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Intrathecal Baclofen Therapy for Adults with Spinal Spasticity: Therapeutic Efficacy and Effect on Hospital Admissions

     Patricia Nance, Orpha Schryvers, Brian Schmidt, Hy Dubo, Brenda Loveridge and Derek Fewer

Abstract:   A prospective trial to demonstrate the efficacy of intrathecal baclofen therapy by implanted pump for adults with spasticity due to spinal cord injury or multiple sclerosis was initiated in our hospital. Of the 140 patients assessed, 7 met the following criteria for inclusion in the study: a modified Ashworth score > 3, a spasm frequency score > 2, and an inadequate response to oral antispasticity drugs, (i.e., baclofen, clonidine and cyproheptadine). All patients responded to intrathecal bolus injection of baclofen in the double blind, placebo-controlled screening phase (mean bolus dose = 42.8 µg). Programmable Medtronic pumps were implanted in 4 patients while 3 patients received non-programmable Infusaid pumps. Post-implantation, a marked decrease in spasticity occurred with a significant reduction of the Ashworth score (mean = 1.8, p < .005), a reduced spasm score (mean = 0.8, p < .005), and an improved leg swing in the pendulum test. These effects were maintained during a follow-up of 24 - 41 months (average infusion dose = 218.7 µg/day). The gross cost-savings due to reduced hospitalizations related to spasticity was calculated by comparing the cost for the two year period before pump implantation to the same period after treatment for 6 of the 7 patients. The cost of in-hospital implantation as well as the cost of the pumps were deducted from the gross savings. There was a net cost-saving of $153,120. Our findings agree with the reported efficacy and safety of intrathecal baclofen treatment, and illustrate the cost-effectiveness of this treatment.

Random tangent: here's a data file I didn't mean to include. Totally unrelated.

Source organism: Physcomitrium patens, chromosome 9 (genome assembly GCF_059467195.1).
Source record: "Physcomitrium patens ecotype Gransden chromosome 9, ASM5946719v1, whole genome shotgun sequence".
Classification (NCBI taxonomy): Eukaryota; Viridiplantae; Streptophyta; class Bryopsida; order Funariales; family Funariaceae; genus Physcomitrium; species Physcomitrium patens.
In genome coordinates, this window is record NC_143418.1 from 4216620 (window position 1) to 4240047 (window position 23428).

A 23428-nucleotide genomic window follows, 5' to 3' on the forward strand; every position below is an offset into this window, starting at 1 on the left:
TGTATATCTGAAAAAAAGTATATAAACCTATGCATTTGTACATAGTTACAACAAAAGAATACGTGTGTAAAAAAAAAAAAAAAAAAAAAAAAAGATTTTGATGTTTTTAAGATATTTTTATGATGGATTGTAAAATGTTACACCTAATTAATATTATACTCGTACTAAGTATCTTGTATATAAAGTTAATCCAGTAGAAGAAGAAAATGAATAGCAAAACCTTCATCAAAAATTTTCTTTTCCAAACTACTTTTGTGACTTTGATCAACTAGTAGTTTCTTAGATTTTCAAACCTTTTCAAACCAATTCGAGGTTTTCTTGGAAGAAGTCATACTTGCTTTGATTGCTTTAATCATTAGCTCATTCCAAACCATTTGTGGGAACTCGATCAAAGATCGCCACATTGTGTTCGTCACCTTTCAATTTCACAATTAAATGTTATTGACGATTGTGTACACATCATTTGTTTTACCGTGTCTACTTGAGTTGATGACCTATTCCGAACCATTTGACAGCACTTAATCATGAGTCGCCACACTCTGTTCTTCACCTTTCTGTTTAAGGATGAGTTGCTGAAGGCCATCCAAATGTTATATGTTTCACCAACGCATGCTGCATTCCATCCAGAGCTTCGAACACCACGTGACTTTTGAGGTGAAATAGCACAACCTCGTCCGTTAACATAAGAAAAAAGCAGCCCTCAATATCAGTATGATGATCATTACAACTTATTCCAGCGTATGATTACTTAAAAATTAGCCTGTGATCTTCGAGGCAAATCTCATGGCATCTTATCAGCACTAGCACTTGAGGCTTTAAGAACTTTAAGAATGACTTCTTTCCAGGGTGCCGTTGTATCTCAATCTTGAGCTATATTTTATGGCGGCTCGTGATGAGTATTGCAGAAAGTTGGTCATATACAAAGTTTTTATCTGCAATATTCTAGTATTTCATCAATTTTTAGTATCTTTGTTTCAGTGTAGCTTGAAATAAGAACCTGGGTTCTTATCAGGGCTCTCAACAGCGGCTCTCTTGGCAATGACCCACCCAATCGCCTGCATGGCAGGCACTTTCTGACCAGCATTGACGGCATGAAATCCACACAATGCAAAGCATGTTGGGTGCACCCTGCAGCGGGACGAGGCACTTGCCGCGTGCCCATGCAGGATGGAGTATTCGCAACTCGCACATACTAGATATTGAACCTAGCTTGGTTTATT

Can. J. Neurol. Sci. 1995; 22: 22-29

 


 
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